Taking it to the Community

Author: Rachel Hughes

Time: 2+ days
Preparation Time:  

Student-created poster
props for commercial
public service message sheet

Over the past quarter students have studied various aspects of diseases and epidemics in social studies, language arts, mathematics and biology. By this time they have created a poster in science, a commercial in social studies and a bookmark or some other take-away outreach item in language arts. They developed these materials around different local health issues. They are now ready to share their outreach materials with their peers and then with their chosen audience within the community. Students may already have established contacts with whom to share their work, or you may wish to connect with an organization on behalf of your students. If possible, inviting the public health visitor from earlier in the semester would be a wonderful way to connect again with an outside group(s) this individual may have ties with.

Students will be able to:

1. Communicate with an audience about a public health issue in multiple manners.

National Science Education Standard:
Content Standard F - Science in Personal and Social Perspective
The severity of disease symptoms is dependent on many factors, such as human resistance and the virulence of the disease-producing organism. Many diseases can be prevented, controlled, or cured. Some diseases, such as cancer, result from specific body dysfunctions and cannot be transmitted.

Personal choice concerning fitness and health involves multiple factors. Personal goals, peer and social pressures, ethnic and religious beliefs, plus an understanding of biological consequences can all influence decisions about health practices.

Teacher Background
You may wish to connect with the public health official who visited earlier in the semester about displaying the students’ work with a local community health office, doctor’s office, library, community center, hospital lobby, or non-profit health related organization (ex. American Lung Association). You may ask the students to make the initial contact and arrange the posting of their work.



This lesson should be timed to coincide with the completion of the other materials in social studies, language arts and mathematics. The students will share their outreach materials within their science class. It should not matter whether they were with the same group in the other disciplines as students will be responsible for work on one public health issue in each discipline. For each discipline studied, each group should produce enough so that they can take any materials to their science groups’ outreach exhibition.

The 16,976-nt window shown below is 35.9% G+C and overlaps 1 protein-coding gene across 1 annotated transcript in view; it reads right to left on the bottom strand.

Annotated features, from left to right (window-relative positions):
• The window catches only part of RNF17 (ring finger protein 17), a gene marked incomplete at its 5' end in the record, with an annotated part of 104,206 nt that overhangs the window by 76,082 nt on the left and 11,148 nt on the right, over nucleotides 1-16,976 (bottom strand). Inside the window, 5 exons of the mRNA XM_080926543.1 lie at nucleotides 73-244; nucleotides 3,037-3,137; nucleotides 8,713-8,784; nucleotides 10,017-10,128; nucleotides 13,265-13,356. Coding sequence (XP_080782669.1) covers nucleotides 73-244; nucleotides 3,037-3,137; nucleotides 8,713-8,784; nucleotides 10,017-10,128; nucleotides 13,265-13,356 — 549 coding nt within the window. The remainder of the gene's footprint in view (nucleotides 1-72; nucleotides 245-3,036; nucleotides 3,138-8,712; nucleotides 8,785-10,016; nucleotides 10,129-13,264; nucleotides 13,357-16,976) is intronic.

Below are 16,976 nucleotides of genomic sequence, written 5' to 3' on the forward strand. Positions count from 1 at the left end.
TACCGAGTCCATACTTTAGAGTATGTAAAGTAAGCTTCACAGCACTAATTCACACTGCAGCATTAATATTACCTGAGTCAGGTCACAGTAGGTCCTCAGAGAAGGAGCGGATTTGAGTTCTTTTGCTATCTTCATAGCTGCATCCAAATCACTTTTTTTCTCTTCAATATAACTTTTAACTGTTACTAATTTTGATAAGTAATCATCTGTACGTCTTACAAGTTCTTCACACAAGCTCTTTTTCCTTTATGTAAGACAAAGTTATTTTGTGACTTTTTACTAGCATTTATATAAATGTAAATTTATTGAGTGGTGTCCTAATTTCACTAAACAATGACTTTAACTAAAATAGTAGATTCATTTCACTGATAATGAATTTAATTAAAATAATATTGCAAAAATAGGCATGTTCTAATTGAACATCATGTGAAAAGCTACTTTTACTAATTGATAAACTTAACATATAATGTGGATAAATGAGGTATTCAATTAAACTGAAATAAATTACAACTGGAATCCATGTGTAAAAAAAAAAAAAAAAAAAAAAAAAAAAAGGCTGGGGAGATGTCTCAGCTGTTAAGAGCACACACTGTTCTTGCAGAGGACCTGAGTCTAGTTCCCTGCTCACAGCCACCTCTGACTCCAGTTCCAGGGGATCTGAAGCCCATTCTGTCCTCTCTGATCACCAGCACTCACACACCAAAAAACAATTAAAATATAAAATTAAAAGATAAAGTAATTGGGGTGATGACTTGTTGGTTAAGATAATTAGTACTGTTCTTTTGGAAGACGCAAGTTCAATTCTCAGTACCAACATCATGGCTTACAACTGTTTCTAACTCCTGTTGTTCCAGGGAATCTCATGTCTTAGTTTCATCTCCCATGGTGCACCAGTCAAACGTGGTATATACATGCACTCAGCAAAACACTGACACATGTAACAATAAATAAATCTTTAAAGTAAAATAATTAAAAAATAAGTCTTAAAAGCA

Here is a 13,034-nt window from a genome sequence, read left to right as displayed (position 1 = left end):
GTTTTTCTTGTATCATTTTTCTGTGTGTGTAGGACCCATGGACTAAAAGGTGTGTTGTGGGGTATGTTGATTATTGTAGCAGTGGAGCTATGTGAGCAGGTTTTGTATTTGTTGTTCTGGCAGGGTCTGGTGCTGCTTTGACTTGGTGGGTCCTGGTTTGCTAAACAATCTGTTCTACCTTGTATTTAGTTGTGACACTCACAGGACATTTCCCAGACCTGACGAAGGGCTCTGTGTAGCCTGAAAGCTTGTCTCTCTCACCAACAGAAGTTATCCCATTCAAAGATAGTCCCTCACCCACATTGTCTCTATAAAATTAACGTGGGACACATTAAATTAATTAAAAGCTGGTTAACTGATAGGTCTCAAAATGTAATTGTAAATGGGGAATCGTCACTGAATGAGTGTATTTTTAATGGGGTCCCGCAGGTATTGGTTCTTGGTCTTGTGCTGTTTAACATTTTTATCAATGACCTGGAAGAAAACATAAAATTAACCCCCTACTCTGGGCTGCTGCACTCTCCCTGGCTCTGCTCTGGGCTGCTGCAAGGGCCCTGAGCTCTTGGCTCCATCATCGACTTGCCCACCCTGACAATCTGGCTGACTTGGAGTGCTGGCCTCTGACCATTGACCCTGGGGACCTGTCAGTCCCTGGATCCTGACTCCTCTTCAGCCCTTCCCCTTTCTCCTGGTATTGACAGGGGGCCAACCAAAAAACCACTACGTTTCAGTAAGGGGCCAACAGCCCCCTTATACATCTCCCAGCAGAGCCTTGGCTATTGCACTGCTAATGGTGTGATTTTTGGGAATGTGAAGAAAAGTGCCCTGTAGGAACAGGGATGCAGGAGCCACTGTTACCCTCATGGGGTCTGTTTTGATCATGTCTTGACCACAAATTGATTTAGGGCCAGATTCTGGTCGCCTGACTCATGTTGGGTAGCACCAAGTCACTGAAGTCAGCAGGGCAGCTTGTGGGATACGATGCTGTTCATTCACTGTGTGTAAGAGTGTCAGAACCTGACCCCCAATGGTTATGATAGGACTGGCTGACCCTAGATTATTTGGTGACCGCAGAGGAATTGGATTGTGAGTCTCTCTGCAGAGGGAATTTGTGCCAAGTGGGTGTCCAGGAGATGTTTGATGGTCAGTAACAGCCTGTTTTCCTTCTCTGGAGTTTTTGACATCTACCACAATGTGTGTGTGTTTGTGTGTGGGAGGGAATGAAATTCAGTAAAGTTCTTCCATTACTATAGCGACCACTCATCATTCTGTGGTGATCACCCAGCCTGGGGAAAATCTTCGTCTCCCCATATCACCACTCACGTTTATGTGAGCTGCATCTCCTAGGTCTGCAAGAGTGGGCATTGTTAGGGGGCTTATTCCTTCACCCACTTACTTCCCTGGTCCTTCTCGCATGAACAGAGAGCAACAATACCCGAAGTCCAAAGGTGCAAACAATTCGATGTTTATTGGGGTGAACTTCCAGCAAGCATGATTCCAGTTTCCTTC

1. Today is the groups’ opportunity to show off all their hard work and to get a final review before they take the materials to the larger audience. To fully benefit from the museum walk, students are to be given a comparison task. Share with the students that the more informed they are about the other public health issues, the better they will be able to revise their own materials. Remind them that the purpose of the posters, take-away outreach materials and commercial is to pass on a message to an audience. Public health service messages often aim to change a behavior. Having their peers review their poster will give them the first assessment if they have met their original objective. Do their peers leave with the right message?

2. Students set up their displays; they should include examples of their ‘take-away’ outreach items, their poster and the storyboard and script of their commercial. There will be one student, a curator, at their display at any given time to answer questions. While there is a curator at the display at all times the rule is that they may not be asked a question or answer any question in any form of the following query: “What is the hoped for behavior modification of your public service message?”

3. Students rotate the role of curator among the group allowing all students to review the displays and to individually complete their public service message sheet. Each student must identify the behavior modification that the public service message attempted to address and how that is linked to the public health issue.

4. Approximately every ten minutes into the museum walk remind students that someone in their group must switch with the curator to allow them all an opportunity to review the displays. Allow 5-8 minutes at the end of class for the groups to reconvene and identify 3 approaches that they saw in other groups’ displays which they think might have been particularly effective and something that they particularly appreciated about the display(s).

5. Ask students to identify each others message and the scientific explanation for that message in either a written form or in a class discussion.

6. After reviewing the student assessments, you should share the feedback with the groups so that they may modify their projects as needed.

7. Students can now share their materials with the organizations that they have contacted.

Embedded Assessment

Peer assessment of the effectiveness of outreach materials gives immediate feedback to students as to their ability to communicate a message.



PULSE is a project of the Community Outreach and Education Program of the Southwest Environmental Health Sciences Center and is funded by:

NIH/NCRR award #16260-01A1
The Community Outreach and Education Program is part of the Southwest Environmental Health Sciences Center: an NIEHS Award


Supported by NIEHS grant # ES06694

1996-2007, The University of Arizona
Last update: November 10, 2009
  Page Content: Rachel Hughes
Web Master: Travis Biazo